Damaged Wiring<p>Captivity can damage the brain's complex circuitry, including the basal ganglia. This group of neurons communicates with the cerebral cortex along two networks: a direct pathway that enhances movement and behavior, and an indirect pathway that inhibits them.</p><p>The repetitive, <a href="http://dx.doi.org/10.1016/j.bbr.2014.05.057" target="_blank">stereotypic behaviors</a> that many animals adopt in captivity are caused by an imbalance of two neurotransmitters, dopamine and <a href="https://doi.org/10.1016/j.neubiorev.2010.02.004" target="_blank" rel="noopener noreferrer">serotonin</a>. This impairs the indirect pathway's ability to modulate movement, a condition documented in species from chickens, cows, sheep and horses to primates and big cats.</p>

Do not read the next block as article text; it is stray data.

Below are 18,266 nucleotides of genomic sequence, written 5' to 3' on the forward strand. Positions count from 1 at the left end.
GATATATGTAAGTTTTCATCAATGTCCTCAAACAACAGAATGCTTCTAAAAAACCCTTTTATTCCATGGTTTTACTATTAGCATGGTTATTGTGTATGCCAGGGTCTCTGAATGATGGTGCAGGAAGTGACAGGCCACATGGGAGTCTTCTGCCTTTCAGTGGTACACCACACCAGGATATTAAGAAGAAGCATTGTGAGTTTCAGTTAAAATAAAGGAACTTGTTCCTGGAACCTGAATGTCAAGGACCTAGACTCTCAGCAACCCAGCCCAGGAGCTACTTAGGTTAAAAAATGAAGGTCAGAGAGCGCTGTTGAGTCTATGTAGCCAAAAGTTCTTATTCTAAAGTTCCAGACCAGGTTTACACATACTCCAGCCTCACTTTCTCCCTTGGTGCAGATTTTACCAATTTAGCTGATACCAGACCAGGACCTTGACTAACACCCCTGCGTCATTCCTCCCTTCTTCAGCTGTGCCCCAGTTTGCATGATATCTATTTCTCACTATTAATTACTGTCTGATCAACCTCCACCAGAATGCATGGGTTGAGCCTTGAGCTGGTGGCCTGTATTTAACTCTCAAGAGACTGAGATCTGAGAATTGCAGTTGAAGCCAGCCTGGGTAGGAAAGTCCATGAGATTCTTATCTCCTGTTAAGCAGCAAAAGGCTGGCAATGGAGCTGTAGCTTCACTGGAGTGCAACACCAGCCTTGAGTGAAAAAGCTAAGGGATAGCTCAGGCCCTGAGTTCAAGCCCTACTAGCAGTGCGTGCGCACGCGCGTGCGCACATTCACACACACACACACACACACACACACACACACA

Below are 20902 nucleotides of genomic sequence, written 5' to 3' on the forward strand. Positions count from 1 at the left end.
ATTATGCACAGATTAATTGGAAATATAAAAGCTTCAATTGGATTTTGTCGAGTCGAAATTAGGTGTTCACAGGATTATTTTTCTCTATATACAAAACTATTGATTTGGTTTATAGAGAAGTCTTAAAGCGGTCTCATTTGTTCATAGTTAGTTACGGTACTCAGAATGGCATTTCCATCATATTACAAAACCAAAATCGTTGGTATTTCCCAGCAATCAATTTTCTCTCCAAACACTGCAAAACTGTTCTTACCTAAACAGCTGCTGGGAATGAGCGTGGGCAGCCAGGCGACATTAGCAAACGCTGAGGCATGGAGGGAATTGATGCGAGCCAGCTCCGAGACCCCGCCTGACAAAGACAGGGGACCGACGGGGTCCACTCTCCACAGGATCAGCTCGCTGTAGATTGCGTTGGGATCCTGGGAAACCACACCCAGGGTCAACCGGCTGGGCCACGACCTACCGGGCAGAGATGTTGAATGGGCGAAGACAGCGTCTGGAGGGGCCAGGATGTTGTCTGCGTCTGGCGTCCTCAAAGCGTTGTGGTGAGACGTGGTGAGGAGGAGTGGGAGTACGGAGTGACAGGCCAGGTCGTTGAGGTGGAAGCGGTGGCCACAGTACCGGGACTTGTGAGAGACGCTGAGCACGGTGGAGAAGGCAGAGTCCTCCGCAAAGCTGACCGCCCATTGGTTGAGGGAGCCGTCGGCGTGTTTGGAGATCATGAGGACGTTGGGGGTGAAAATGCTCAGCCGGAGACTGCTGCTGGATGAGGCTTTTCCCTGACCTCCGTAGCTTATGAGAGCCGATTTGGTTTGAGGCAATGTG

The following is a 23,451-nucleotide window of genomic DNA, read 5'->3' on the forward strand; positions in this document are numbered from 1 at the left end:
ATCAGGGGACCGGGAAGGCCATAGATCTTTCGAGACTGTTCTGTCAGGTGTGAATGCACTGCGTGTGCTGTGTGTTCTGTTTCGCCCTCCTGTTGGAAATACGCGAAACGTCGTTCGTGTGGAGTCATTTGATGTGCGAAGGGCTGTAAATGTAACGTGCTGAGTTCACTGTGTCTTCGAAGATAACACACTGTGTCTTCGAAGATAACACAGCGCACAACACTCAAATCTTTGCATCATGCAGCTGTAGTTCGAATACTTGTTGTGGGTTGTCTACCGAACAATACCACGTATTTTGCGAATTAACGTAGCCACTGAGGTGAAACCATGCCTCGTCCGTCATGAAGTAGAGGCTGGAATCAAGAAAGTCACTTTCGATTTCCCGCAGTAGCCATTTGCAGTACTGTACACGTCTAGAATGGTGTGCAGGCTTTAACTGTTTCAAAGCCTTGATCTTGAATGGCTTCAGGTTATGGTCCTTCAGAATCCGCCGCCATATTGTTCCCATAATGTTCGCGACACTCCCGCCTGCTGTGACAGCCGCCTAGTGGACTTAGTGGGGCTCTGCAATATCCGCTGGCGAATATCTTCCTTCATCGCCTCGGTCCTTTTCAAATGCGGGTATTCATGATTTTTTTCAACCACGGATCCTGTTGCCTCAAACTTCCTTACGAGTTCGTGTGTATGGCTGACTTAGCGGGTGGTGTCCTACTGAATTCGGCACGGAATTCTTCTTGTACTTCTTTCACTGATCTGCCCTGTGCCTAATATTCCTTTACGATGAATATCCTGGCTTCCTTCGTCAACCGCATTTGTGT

The cerebral cortex, hippocampus and amygdala are physically altered by captivity, along with brain circuitry that involves the basal ganglia. Bob Jacobs, CC BY-ND<p>Evolution has constructed animal brains to be exquisitely responsive to their environment. Those reactions can affect neural function by <a href="https://www.penguinrandomhouse.com/books/311787/behave-by-robert-m-sapolsky/" target="_blank">turning different genes on or off</a>. Living in inappropriate or abusive circumstance alters biochemical processes: It disrupts the synthesis of proteins that build connections between brain cells and the neurotransmitters that facilitate communication among them.</p><p>There is strong evidence that <a href="https://doi.org/10.1523/JNEUROSCI.0577-11.2011" target="_blank">enrichment</a>, social contact and appropriate space in more natural habitats are <a href="https://doi.org/10.1111/j.1748-1090.2003.tb02071.x" target="_blank" rel="noopener noreferrer">necessary</a> for long-lived animals with large brains such as <a href="https://doi.org/10.1371/journal.pone.0152490" target="_blank" rel="noopener noreferrer">elephants</a> and <a href="https://doi.org/10.1080/13880292.2017.1309858" target="_blank" rel="noopener noreferrer">cetaceans</a>. Better conditions <a href="https://www.ncbi.nlm.nih.gov/pmc/articles/PMC5543669/" target="_blank" rel="noopener noreferrer">reduce disturbing sterotypical behaviors</a>, improve connections in the brain, and <a href="https://doi.org/10.1038/cdd.2009.193" target="_blank" rel="noopener noreferrer">trigger neurochemical changes</a> that enhance learning and memory.</p>